The X-ray astronomy is a part of astronomy , that of celestial objects emitted X-rays uses. Like many areas of the electromagnetic spectrum , X-rays have only been used for astronomical observations since the second half of the 20th century.
In astronomy, X-ray radiation usually refers to the range of electromagnetic radiation between energies of about 0.1 to 500 keV , i.e. H. Understand wavelengths between about 12 nm and 2.5 pm . Radiation below about 2 keV is often referred to as 'soft' and above that as 'hard' X-ray radiation. Adjacent areas are ultraviolet astronomy and gamma astronomy .
Since the earth's atmosphere is impermeable to X-rays, X-ray astronomy only became possible with research rockets and satellites after the Second World War. In the hard X-ray area, soaring balloons were sometimes used. In the meantime a large number of space telescopes for the X-ray sector have been launched, see also the list of X- ray satellites .
Normal telescopes used for visible light are unusable for X-rays because their mirrors do not reflect the X-ray light. Wolt telescopes are used today in the range up to about 10 keV . They are based on the total reflection of X-ray light at very flat, grazing incidence on a metal surface. A Wolter telescope used for astronomy today usually consists of several nested mirror shells. The effective collecting area for X-ray photons depends on the energy and is significantly smaller than the entire entrance area of the mirror arrangement. Wolt telescopes can no longer be used at high energies. Instead, mechanical collimators are used that absorb X-rays from outside the target direction, or complex “coded masks”, from whose shadows cast on the detector, the direction of the sources can be reconstructed.
A large number of detector principles were used for the wide energy range of X-ray astronomy, as they are used in a similar form in nuclear physics and particle physics . The most common today are CCD sensors . In their form, used as an X-ray detector, they not only generate a two-dimensional image, but also measure the energy of the incoming X-ray photons, thus allowing a simple form of spectroscopy .
Observation objects in X-ray astronomy
For a long time, X-ray astronomy has mainly focused on certain high-energy objects such as X-ray binary stars and active galactic nuclei . However, it now contributes to wide areas of astrophysics, and many different types of astronomical X-ray sources are known .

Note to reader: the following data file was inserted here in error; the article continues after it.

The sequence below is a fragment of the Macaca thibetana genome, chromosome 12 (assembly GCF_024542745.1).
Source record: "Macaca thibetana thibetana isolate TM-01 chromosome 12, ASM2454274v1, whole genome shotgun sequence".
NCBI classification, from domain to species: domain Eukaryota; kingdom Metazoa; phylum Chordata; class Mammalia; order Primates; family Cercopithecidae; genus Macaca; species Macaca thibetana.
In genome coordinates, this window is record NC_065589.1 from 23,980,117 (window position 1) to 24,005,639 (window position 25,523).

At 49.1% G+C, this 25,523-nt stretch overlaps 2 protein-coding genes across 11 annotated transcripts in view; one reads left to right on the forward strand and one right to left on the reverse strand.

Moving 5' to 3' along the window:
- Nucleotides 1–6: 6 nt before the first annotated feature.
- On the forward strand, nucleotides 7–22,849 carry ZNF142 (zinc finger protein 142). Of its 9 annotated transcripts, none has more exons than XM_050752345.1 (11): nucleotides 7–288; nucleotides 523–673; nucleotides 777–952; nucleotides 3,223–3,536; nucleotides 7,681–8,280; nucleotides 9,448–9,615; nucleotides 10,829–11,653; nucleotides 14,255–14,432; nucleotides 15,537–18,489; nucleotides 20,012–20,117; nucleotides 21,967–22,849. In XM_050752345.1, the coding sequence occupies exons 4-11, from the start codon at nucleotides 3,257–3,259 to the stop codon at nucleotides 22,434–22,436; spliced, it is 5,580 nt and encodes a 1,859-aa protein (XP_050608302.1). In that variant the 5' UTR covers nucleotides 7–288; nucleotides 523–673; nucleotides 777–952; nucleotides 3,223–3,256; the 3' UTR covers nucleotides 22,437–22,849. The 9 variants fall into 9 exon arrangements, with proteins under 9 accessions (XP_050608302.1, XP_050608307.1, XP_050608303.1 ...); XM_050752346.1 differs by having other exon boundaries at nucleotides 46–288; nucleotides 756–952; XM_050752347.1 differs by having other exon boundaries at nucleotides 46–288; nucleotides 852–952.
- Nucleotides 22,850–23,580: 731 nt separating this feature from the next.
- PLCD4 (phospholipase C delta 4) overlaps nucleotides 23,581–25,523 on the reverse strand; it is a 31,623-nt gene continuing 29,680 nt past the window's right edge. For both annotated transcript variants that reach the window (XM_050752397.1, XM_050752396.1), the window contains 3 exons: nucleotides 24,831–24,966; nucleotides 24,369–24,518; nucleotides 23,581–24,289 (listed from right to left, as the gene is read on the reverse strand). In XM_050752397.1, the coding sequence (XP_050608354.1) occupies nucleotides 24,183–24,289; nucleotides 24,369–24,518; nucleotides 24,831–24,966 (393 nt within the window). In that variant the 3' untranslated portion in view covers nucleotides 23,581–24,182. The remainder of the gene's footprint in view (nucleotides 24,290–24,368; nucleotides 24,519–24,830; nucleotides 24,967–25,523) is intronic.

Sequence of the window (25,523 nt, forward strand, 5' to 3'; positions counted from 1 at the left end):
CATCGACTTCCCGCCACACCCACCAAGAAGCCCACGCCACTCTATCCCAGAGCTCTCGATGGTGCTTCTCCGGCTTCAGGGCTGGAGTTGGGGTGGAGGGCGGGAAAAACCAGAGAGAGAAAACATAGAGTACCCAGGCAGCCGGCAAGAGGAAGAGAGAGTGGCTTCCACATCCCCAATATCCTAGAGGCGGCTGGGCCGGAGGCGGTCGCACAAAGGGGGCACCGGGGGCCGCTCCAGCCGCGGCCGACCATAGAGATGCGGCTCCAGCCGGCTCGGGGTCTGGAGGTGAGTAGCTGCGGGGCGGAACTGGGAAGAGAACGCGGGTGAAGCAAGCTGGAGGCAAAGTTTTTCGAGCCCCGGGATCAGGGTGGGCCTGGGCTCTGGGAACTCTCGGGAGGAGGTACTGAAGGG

The corona of the sun was identified as the first cosmic X-ray source in September 1949 during a flight with a converted V2 rocket. Riccardo Giacconi and co-workers achieved a surprising breakthrough on June 18, 1962 in an experiment on an Aerobee rocket that was supposed to search for X-rays from the sun reflected from the lunar surface. Instead of the moon, they found the first bright X-ray binary star in our Milky Way, Scorpius-X-1 , and the cosmic X-ray background. This result was at the beginning of a stormy development, first with further rocket and balloon experiments and later with X-ray satellites . In 1971, the first Uhuru satellite survey of the entire sky discovered 339 sources. HEAO-2 (“Einstein Observatory”) was the first large X-ray telescope with good spatial resolution. With ROSAT , over 100,000 X-ray sources were found all over the sky in the 1990s. The most important currently active X-ray telescopes are Chandra and XMM-Newton .
- Lars L. Christensen, (et al.): Hidden Universe. WILEY-VCH, Weinheim 2009, ISBN 978-3-527-40868-9 .
- Simone Jüngling: X-ray astronomy in Germany - history of origin, institutionalization and instrumental developments. Kovač, Hamburg 2007, ISBN 978-3-8300-2977-9 .
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- Keith Arnaud, et al .: Handbook of X-ray Astronomy. Cambridge University Press, Cambridge 2011, ISBN 978-0-521-88373-3 .
- Where does X-ray radiation come from in space? from the alpha-Centauri television series(approx. 15 minutes). First broadcast on Dec 5, 1999.
- The Multiwavelength Astronomy Gallery 
- Introduction to X-ray Astronomy at the Max Planck Institute for Extraterrestrial Physics
- Welcome to the World of X-ray Astronomy NASA Goddard Space Flight Center
- Keith Arnaud, et al .: Handbook of X-ray Astronomy. Cambridge University Press, Cambridge 2011, ISBN 978-0-521-88373-3 , p. 1.